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JR8
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Re: Quotes

Postby JR8 » Sun, 31 Jan 2016 5:25 am

The writer is an established UK pensioner investor and financial writer of some repute. Sometimes his impressions and opinions simply cut through the daily chaff. As with this opening para to his latest comment :)
----
'The great fun of investing is that we always seem to be entering unknown territory. We hated inflation, rising oil prices, high unemployment and economic collapse but we got used to them. Now, it seems, what we can’t cope with is nil inflation, collapsing oil prices, rising employment and economic growth.'...
http://www.morningstar.co.uk/uk/news/14 ... t-rbs.aspx
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Re: Quotes

Postby earthfriendly » Tue, 02 Feb 2016 2:01 am

For all my friends, do not be deceived by this illusion called "upmanship". Shooo, shoo, "ranking" out you go.


"At first sight, joy seems to be connected with being different. When you receive a compliment or win an award, you experience the joy of not being the same as others. You are faster, smarter, more beautiful, and it is that difference that brings you joy. But such joy is very temporary. True joy is hidden where we are the same as other people: fragile and mortal. It is the joy of belonging to the human race. It is the joy of being with others as a friend, a companion, a fellow traveler." ~ Henri Nouwen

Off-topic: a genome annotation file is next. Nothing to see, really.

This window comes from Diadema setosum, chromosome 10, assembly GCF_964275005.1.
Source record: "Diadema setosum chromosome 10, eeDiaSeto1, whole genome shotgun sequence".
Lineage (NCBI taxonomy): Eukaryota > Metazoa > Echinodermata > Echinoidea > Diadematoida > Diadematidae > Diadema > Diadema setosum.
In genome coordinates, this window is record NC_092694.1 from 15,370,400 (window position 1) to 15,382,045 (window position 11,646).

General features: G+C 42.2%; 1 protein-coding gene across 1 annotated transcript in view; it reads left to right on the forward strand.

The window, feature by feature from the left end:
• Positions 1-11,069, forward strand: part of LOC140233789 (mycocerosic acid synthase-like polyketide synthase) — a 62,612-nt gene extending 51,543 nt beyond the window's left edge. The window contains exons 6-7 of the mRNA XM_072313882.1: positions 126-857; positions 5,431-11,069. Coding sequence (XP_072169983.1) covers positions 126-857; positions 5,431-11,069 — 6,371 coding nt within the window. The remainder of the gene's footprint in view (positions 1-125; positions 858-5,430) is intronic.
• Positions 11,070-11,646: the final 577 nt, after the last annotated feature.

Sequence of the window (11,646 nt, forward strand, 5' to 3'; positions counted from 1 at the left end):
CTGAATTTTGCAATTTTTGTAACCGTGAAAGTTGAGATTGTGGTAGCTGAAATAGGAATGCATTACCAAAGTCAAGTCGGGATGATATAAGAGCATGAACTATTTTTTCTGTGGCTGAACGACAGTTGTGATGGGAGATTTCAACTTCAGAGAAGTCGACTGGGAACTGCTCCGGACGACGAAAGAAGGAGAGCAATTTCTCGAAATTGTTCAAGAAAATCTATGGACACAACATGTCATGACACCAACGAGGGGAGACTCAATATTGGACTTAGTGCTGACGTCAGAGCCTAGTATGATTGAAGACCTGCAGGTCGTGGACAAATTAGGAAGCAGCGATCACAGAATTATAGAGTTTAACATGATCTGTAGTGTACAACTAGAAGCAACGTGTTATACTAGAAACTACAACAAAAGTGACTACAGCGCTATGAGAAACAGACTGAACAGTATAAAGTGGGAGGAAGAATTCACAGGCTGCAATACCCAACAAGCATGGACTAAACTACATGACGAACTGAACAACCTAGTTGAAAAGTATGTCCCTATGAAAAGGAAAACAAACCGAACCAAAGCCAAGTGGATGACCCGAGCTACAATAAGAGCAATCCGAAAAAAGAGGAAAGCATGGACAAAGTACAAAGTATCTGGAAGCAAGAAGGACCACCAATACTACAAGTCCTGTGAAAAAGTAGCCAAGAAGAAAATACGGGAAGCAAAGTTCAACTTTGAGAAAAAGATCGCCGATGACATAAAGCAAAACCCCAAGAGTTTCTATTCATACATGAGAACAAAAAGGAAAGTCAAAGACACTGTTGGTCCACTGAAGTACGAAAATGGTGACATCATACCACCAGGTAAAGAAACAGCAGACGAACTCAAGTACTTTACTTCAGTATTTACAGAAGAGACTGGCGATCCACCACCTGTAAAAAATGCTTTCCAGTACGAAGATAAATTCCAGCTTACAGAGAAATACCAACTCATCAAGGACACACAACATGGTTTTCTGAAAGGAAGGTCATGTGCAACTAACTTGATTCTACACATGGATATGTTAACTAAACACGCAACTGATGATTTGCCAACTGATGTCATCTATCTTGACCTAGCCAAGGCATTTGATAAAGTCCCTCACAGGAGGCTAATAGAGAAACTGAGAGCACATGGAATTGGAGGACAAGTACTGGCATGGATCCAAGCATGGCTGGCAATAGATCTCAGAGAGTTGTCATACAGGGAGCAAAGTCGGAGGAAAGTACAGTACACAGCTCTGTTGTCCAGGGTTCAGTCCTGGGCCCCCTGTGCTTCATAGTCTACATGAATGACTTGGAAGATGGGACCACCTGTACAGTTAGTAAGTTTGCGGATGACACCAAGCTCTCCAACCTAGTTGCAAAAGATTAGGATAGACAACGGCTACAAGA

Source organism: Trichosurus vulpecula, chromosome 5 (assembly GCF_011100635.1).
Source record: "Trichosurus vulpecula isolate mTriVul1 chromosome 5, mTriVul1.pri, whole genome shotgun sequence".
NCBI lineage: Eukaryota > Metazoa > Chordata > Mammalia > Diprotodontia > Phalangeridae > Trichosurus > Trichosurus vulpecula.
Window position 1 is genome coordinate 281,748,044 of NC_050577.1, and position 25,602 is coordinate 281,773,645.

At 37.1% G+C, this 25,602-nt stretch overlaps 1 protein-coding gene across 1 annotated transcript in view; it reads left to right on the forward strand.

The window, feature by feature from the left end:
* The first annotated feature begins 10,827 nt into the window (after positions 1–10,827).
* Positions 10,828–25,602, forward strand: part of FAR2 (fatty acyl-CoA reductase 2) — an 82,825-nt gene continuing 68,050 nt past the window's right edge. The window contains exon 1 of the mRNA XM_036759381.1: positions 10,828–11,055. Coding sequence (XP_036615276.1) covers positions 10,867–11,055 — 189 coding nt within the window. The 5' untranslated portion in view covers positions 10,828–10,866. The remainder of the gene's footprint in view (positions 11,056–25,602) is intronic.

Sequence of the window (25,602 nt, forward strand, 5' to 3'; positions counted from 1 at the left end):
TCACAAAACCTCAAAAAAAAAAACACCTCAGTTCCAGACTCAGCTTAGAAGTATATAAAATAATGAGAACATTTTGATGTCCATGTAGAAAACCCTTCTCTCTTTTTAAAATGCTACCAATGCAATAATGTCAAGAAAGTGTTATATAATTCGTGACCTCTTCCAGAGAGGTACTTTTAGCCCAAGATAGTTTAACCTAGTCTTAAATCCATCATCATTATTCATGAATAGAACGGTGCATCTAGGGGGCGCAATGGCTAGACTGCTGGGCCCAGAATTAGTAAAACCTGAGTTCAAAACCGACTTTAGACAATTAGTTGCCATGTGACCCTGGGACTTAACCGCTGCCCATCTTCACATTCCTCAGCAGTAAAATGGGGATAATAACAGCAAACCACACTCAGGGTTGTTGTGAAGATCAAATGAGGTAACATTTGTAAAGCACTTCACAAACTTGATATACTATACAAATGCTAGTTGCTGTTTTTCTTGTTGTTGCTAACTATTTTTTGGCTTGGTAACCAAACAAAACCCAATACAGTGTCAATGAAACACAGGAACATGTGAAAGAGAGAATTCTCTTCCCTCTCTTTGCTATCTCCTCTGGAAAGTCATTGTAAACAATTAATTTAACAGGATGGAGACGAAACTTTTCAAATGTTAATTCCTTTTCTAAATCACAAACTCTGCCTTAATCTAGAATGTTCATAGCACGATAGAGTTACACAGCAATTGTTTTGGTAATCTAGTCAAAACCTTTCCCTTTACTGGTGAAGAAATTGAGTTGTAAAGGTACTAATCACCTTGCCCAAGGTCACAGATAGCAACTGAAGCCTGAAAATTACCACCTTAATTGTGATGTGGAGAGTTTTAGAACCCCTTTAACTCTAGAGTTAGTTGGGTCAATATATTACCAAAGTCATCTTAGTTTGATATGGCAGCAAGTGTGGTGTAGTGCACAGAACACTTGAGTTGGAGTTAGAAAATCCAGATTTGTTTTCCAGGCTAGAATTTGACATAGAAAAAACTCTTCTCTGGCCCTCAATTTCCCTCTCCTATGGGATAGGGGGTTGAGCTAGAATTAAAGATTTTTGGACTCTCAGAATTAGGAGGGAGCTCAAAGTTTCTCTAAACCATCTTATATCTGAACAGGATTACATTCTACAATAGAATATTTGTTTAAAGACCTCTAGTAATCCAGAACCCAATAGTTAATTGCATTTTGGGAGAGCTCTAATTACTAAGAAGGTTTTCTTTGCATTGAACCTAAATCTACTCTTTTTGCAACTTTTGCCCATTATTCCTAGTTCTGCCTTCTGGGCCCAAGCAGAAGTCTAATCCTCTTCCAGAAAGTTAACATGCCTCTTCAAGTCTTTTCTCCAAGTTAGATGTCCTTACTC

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Re: Quotes

Postby JR8 » Sun, 07 Feb 2016 6:01 am

‘It is disgusting to notice the increase in the quantity of coffee used by my subjects, and the amount of money that goes out of the country as a consequence. Everybody is using coffee; this must be prevented. His Majesty was brought up on beer, and so were both his ancestors and officers. Many battles have been fought and won by soldiers nourished on beer, and the King does not believe that coffee-drinking soldiers can be relied upon to endure hardships in case of another war.’ –
Frederick the Great, 1777

“He was a wise man who invented beer.”
Plato

[Good enough for me ;;]
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Re: Quotes

Postby earthfriendly » Sun, 07 Feb 2016 10:19 am

So true. I will take beer over coffee, which not only breaks me out but leaves an after taste in my mouth.

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Re: Quotes

Postby JR8 » Sun, 14 Feb 2016 5:53 pm

'Since George H.W. Bush left office in 1993 America has been ruled by a spin-obsessed sex addict, a dangerous halfwit and a clever incompetent. They all bore the imprimatur of their respective party machines. For much of America, Barack Obama is the last straw. He is the creator of Donald Trump and Bernie Sanders. If one of them becomes president – and I wouldn’t rule it out – and the world doesn’t like it, they know whom to blame.'

http://www.telegraph.co.uk/news/worldne ... Trump.html